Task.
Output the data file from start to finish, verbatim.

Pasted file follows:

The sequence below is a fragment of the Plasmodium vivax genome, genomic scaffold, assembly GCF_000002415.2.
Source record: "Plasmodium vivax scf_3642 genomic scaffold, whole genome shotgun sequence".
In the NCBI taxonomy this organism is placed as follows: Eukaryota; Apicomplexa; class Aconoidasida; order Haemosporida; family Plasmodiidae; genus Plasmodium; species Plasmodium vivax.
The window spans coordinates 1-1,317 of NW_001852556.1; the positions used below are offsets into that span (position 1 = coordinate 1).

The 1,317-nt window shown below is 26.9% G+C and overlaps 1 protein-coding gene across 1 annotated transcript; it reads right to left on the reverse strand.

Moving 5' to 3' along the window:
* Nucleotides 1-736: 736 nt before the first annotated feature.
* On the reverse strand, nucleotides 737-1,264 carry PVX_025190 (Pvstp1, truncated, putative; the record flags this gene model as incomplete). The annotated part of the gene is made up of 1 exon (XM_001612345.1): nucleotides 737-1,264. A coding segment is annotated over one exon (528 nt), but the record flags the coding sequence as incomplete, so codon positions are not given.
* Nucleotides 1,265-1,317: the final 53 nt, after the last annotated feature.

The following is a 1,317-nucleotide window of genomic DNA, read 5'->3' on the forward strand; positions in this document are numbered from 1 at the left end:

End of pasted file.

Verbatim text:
The sequence below is a fragment of the Plasmodium vivax genome, genomic scaffold, assembly GCF_000002415.2.
Source record: "Plasmodium vivax scf_3642 genomic scaffold, whole genome shotgun sequence".
In the NCBI taxonomy this organism is placed as follows: Eukaryota; Apicomplexa; class Aconoidasida; order Haemosporida; family Plasmodiidae; genus Plasmodium; species Plasmodium vivax.
The window spans coordinates 1-1,317 of NW_001852556.1; the positions used below are offsets into that span (position 1 = coordinate 1).

The 1,317-nt window shown below is 26.9% G+C and overlaps 1 protein-coding gene across 1 annotated transcript; it reads right to left on the reverse strand.

Moving 5' to 3' along the window:
* Nucleotides 1-736: 736 nt before the first annotated feature.
* On the reverse strand, nucleotides 737-1,264 carry PVX_025190 (Pvstp1, truncated, putative; the record flags this gene model as incomplete). The annotated part of the gene is made up of 1 exon (XM_001612345.1): nucleotides 737-1,264. A coding segment is annotated over one exon (528 nt), but the record flags the coding sequence as incomplete, so codon positions are not given.
* Nucleotides 1,265-1,317: the final 53 nt, after the last annotated feature.

The following is a 1,317-nucleotide window of genomic DNA, read 5'->3' on the forward strand; positions in this document are numbered from 1 at the left end: